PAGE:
In this exclusive interview with the Olive Press, author Ian Gibson discusses the exhumation of poet Federico García Lorca, Civil War reparations and life in the Lecrin Valley, Spain.
“THE Franco side had forty years in which to exhume their dead and give them a decent burial and they did so. The others were allowed no such freedoms.” Ian Gibson (Dublin, 1939) pulls no punches when I ask him his thoughts on the opposition to the Law of Historical Memory Bill, that Government motioned tweak to the Spanish Constitution.
If passed, the White Paper will see war pensions or one-off payments given to surviving Republican soldiers who fought against General Franco’s Nationalist troops during the Civil War of 1936 to 1939.
The Bill recently passed its first hearing in Spanish parliament and the Partido Popular did not disguise their disgust. Unnecessary, hypocritical, unconstitutional and irrelevant are some adjectives party officials have used to describe it.
“The Partido Popular insists those of us who believe mass graves should be opened are merely trying to revive old hatreds,” he believes.
The legislation also calls on local councils to assist people in their search for missing family members, many of whom are believed to be lying in unmarked mass graves.
“It is only fitting the families who wish to exhume their dead should now be helped to do so by the new democratic Spain. I am for exhumation when the families want it. And I think the State should actively help.”
Death of a poet
Under the soils of Granada lie victims of Nationalist repression. Up to 2,500 bodies are scattered among mass graves in Órgiva, Lanjarón, Lecrín and Motril. A further 2,500 are believed to be buried in a grave in a barranco (ravine) near the town of Viznar. Poet Federico García Lorca, shot by Nationalists in 1936, is said to lie under a park in Alfacar. Many think he was murdered for his open homosexuality but Gibson claims the motives may be myriad.
“He was openly pro-Republican and anti-fascist. He openly criticised the Granada middle-class just before the war. There was, too, the dislike many right-wing people felt for Lorca’s father who, despite being a rich landowner, was a progressive.
“The homosexual motive? Yes, that too. If there is still rampant homophobia in Spain in Spain, it is not difficult to imagine what it was like in 1936, particularly in such a conservative city like Granada,” he says.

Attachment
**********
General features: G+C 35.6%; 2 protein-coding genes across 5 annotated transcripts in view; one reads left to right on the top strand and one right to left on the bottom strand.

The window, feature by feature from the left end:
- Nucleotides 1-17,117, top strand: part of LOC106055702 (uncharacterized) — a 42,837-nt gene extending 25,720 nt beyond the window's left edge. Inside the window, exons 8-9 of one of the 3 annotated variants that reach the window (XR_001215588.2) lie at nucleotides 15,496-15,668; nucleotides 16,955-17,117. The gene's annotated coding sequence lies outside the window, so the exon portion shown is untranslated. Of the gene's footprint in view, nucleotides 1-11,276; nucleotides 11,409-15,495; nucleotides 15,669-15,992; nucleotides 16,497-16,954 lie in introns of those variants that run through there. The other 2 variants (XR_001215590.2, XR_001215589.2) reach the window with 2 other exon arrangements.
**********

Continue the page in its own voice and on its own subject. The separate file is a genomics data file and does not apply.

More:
Gibson has written extensively about the poet he compares to John Keats (The Death of Lorca (1972), Federico García Lorca: A Life (1989) are just two out of four books published in English). I ask him his thoughts on the refusal of Lorca’s niece to allow an exhumation at the site and confirm if the park does indeed play home to the poet’s grave.
“I do not understand it. There are any number of rumours in Granada about Lorca’s death and last resting place, if resting is the word. This is not good for anyone. Since the technology exists, why not try to ascertain if he really is where we think he is. If the family want to leave him there no-one will object. All round the world Lorca admirers want to be sure. I think the family could be more understanding.”
Gibson claims the family he refers to do not like him. “No, they cannot stand me. It is because I say what I think out loud and clear. And on this issue I have criticized them.”
The happy valley
Today, Gibson lives in Spain’s capital of Madrid as he can ill afford to be “away” from his research sources and the National Library. A biography on poet Antonio Machado was published last year (Ligero de Equipaje: La Vida de Antonio Machado Editorial Aguilar) and work is soon to begin on the life story of film-maker Luis Buñuel.
However, he has lived in the Granada province on two separate occasions: between 1965 and 1966 he lived on Calle Santa Ana in Granada in the former home of US hispanist Sanford Shepard. He then returned 25 years later, to the village of Restabal in the Valle de Lecrín to be precise “because I felt a need to live in the Granada countryside.
“I chose the valley, or it chose me, because I had seen it from a bus to the coast in 1966 and thought it must be magic down there, which it proved to be.”
So, why was Gibson exhilarated by the Valle de Alegria (Valley of Happiness), as it is affectionately known among locals?
“Because of the landscape, the lushness of the place and the soaring heights of the mountains. And by those amazing nights when the moonlight filtered through the branches of our ancient olives.”